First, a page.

Bush Trip Revives Israeli Push for Pardon of Spy
Tuesday, January 15, 2008
JERUSALEM -- A balding, bearded visage loomed over President Bush's visit here last week, peering down from banners and from posters on buses barreling along quiet streets. The face was that of Jonathan Pollard, an American who pleaded guilty in 1986 to passing top-secret information to Israel.
Israeli supporters seeking his release were rebuffed by President Bill Clinton during the last period of extended negotiations between Israelis and Palestinians. Now they are ramping up their campaign for a presidential pardon.
"The political situation finally seems to favor freeing him," said Pollard's wife, Esther, a native of Canada who married him after he entered prison -- he is serving a life sentence -- and now lives in Jerusalem.
Pollard was on the unofficial agenda throughout Bush's visit. The case "came up" during day-long meetings with Israeli Prime Minister Ehud Olmert, according to Olmert's spokesman Mark Regev, who declined to provide further details.
Israel's deputy prime minister handed Bush letters from Esther Pollard and from a rabbi who heads a prominent religious party. And Bush's dinner companions included cabinet minister Rafi Eitan, Pollard's former spy handler and unindicted co-conspirator who is barred from traveling to the United States. Israeli news reports later quoted Eitan as saying there was "a chance" Pollard would soon be freed.
The White House has given no such indication. "There are no plans to change his status," said spokesman Gordon Johndroe. But with Israel sure to raise the issue again during the ongoing U.S.-brokered peace talks with the Palestinians, Pollard's supporters and some outside analysts say circumstances may favor a compromise. Bush may need to reward Israel for making concessions to the Palestinians, the theory goes, and many officials on whose watch Pollard spied are long-retired or dead.
"It is not hard to see a scenario in which Bush is pushing Olmert's government for more and more, and Olmert is under pressure to deliver something, and looking so weak that the government might fall because he is giving up too much. Then Bush can strengthen him by offering Pollard," said Avi Ben-Zvi, a University of Haifa political science professor and specialist on U.S.-Israeli relations.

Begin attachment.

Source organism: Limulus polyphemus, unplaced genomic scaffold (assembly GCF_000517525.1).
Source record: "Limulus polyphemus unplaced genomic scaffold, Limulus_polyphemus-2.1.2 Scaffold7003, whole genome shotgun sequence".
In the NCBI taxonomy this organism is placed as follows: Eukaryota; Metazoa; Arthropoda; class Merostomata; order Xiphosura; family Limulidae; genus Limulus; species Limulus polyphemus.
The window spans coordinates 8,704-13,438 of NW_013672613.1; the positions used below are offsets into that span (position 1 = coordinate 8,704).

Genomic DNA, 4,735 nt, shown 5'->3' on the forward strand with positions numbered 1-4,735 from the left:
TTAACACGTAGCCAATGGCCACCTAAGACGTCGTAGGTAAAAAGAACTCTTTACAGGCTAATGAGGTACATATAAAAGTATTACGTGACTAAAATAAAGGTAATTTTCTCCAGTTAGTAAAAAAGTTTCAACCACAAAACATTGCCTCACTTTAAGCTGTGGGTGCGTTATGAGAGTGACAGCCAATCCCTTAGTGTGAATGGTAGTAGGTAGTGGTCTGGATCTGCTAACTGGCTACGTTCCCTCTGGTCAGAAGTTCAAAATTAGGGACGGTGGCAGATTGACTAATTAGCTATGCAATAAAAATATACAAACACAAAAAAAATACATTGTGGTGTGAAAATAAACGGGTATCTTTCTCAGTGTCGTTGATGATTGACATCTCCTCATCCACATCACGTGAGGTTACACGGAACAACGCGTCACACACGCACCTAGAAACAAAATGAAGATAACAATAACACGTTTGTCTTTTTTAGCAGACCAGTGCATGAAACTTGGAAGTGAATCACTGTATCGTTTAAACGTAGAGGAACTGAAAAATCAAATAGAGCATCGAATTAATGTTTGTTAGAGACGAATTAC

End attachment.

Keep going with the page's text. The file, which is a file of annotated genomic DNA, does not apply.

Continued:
Such a decision would surely infuriate the U.S. intelligence establishment, which in the past has spoken out strongly against a pardon. While Israel has never officially disclosed what it got from Pollard, who worked in naval intelligence, he is thought to have provided tens of thousands of pages of documents, much of the material highly sensitive. After years of denials, Israel in 1998 acknowledged that Pollard had been its agent.
That same year, during a summit between Israeli and Palestinian leaders held at Wye River, Md., Israeli Prime Minister Binyamin Netanyahu asked Clinton to pardon Pollard. Director of Central Intelligence George J. Tenet then threatened to resign, according to an account of the period in his book, "At the Center of the Storm," and Clinton turned down Netanyahu, who was furious because he thought he had a deal.
Through a spokesman, Tenet declined to comment for this article. Other published accounts of the period indicate that pardoning Pollard was very much on the table. In his book "Missing Peace," U.S. negotiator Dennis Ross wrote that he had advised Clinton to hold off on pardoning Pollard until negotiations on the final status of the Palestinian territories. "You will need it later, don't use it now," he recalled telling Clinton.
Intelligence experts said that although the names atop the intelligence agencies have changed since 1998, deep animosity toward Pollard remains. "For the rank and file, it remains a serious sore point," said the Brookings Institution's Bruce Riedell, who spent 29 years at the CIA and served as a negotiator at Wye River.
Asked about Bush pardoning Pollard, Riedell said that in 2001 Israeli Prime Minister Ariel Sharon made a request similar to Netanyahu's "and was told in no uncertain terms that this president would not interfere" in the case.
In the meantime, Pollard has remained a cause celebre here, perceived in some quarters as a Jewish patriot whose spying was intended to strengthen Israel, an American ally, rather than weaken the United States. Israel granted him citizenship in 1998.
Pollard's former lawyer, Harvard Law School professor Alan Dershowitz, who favors a full pardon, said that Bush has other options.
"Commuting the sentence to 25 years in prison is a very realistic option," Dershowitz said, adding that Pollard had been told when he agreed to plead guilty to espionage that the government would not seek a life sentence. "Since he's asking a lot from Olmert in terms of concessions, Bush could help the government keep that promise it made and broke, by making the sentence a term of years."
Esther Pollard said her husband's health has deteriorated in prison, which has included seven years in solitary confinement, and that he should be allowed to live out his years in Israel. "If anyone cares about justice, this should be done," she said. "I am optimistic."
Staff writer Michael Abramowitz in Riyadh, Saudi Arabia, and special correspondent Samuel Sockol contributed to this report.